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How to Spot Diagonal Weave of Navajo Rugs

If you’re wondering how to tell a Navajo rug’s diagonal weave, read on. This article will walk you through the process of recognizing the weave’s signature style. Among other things, you’ll need to look for the presence of Lazy lines, Section lines, End borders, two gray hills, and more. But first, let’s talk about the types of weave itself.

Lazy lines

Originally, Navajo weavers have woven textiles for the internal market only. However, a limited number of Anglo buyers have found Navajo textiles to be usable. Consequently, these textiles have not received as much attention as they deserve. Here is a look at some of the nuances of Navajo rugs. The first distinction to be made is their weaving process. In contrast to other types of weaving, Navajo rugs are woven using a vertical loom, which imparts great tension to foundation cords during weaving. Additionally, unlike other types of rugs made using horizontal looms, they have a distinct sheep smell.

Section lines

The zigzags and diagonals in a Navajo rug are woven by pulling the warp over the hard warp at regular intervals to create a soft texture. This wavy and playful weave is considered taboo by Navajo weavers, who do not sketch their designs in the sand. Instead, they allow the woven piece to evolve spontaneously as they work.

End borders

The storm pattern is a classic example of the Navajo rug, but its origin is not completely clear. Some storybooks suggest that the design originated with a trader on the western side of the reservation. Two Grey Hills weavers, for example, are known for their weavings with no dyes. Their weavings have complex geometric patterns, based on a large hooked central diamond and multiple geometric borders.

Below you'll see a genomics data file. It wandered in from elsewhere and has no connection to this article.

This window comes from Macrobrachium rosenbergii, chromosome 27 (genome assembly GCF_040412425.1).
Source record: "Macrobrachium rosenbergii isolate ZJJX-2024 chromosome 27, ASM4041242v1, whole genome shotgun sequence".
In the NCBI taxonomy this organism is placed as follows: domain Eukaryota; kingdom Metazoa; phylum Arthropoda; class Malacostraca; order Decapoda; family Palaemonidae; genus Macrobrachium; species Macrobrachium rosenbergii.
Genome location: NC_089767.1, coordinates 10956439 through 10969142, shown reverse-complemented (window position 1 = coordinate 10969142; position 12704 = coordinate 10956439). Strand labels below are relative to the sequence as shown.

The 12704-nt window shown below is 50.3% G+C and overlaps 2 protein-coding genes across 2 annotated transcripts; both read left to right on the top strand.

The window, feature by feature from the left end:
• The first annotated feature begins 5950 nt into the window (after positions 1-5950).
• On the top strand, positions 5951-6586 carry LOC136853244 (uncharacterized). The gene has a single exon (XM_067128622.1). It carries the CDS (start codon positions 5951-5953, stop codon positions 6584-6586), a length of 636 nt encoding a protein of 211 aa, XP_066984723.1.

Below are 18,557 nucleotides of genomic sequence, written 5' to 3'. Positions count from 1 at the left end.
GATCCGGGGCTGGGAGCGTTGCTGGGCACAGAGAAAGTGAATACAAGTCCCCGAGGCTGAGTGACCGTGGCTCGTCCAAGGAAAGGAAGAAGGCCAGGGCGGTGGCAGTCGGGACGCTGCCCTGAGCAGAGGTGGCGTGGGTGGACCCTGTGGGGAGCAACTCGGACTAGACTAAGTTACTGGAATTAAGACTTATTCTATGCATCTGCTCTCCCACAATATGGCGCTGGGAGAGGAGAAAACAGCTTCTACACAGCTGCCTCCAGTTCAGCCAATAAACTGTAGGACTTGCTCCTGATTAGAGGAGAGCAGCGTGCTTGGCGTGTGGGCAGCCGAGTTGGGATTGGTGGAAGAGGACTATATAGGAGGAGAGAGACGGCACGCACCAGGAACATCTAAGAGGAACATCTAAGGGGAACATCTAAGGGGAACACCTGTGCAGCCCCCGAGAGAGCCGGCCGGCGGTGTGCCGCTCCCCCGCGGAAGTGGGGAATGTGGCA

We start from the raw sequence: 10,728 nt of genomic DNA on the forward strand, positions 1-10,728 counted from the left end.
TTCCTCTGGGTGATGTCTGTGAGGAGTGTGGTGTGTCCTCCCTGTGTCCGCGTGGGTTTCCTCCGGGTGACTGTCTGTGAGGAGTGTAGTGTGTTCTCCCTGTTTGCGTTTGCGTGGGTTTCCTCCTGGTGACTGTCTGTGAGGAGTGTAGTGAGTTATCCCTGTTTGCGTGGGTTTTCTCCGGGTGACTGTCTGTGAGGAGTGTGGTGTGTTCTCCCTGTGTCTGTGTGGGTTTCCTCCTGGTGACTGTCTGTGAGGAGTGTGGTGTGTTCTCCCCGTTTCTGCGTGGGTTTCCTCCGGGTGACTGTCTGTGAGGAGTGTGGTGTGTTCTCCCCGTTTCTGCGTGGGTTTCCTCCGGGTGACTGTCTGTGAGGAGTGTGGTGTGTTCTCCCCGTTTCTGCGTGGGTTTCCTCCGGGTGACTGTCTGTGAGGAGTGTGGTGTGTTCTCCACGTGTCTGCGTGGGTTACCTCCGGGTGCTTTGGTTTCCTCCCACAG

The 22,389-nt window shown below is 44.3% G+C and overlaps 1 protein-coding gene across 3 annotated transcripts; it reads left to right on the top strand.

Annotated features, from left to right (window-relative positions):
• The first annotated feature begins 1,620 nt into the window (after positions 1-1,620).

Two gray hills

If you’re in the market for a new rug, the first thing you should know is how to spot a Navajo rug’s diagonal weave. These rugs are typically made from vegetal dyed wool and feature elaborate patterns of the Two Gray Hills. Because these are sacred rugs, they need to be woven with special care and respect to avoid spiritual harm. Read on for some tips to help you spot these rugs.

Chinle style

Navajo Rugs are famous for their distinctive, colorful, and intricate designs. The unique style and tasseled ends distinguish these rugs from their Mexican counterparts. In fact, the term flexibility is used by Indian arts dealers to describe the weaving process and suggests a high degree of fineness. Navajo weavings use shines, which are synthetic aniline dyes invented by Hofmann and Nicholson in 1858. Another name for shines is magenta. The Navajo term “Teec Nos Pos” is used to refer to a region in northeast Arizona where trade cloths were produced.

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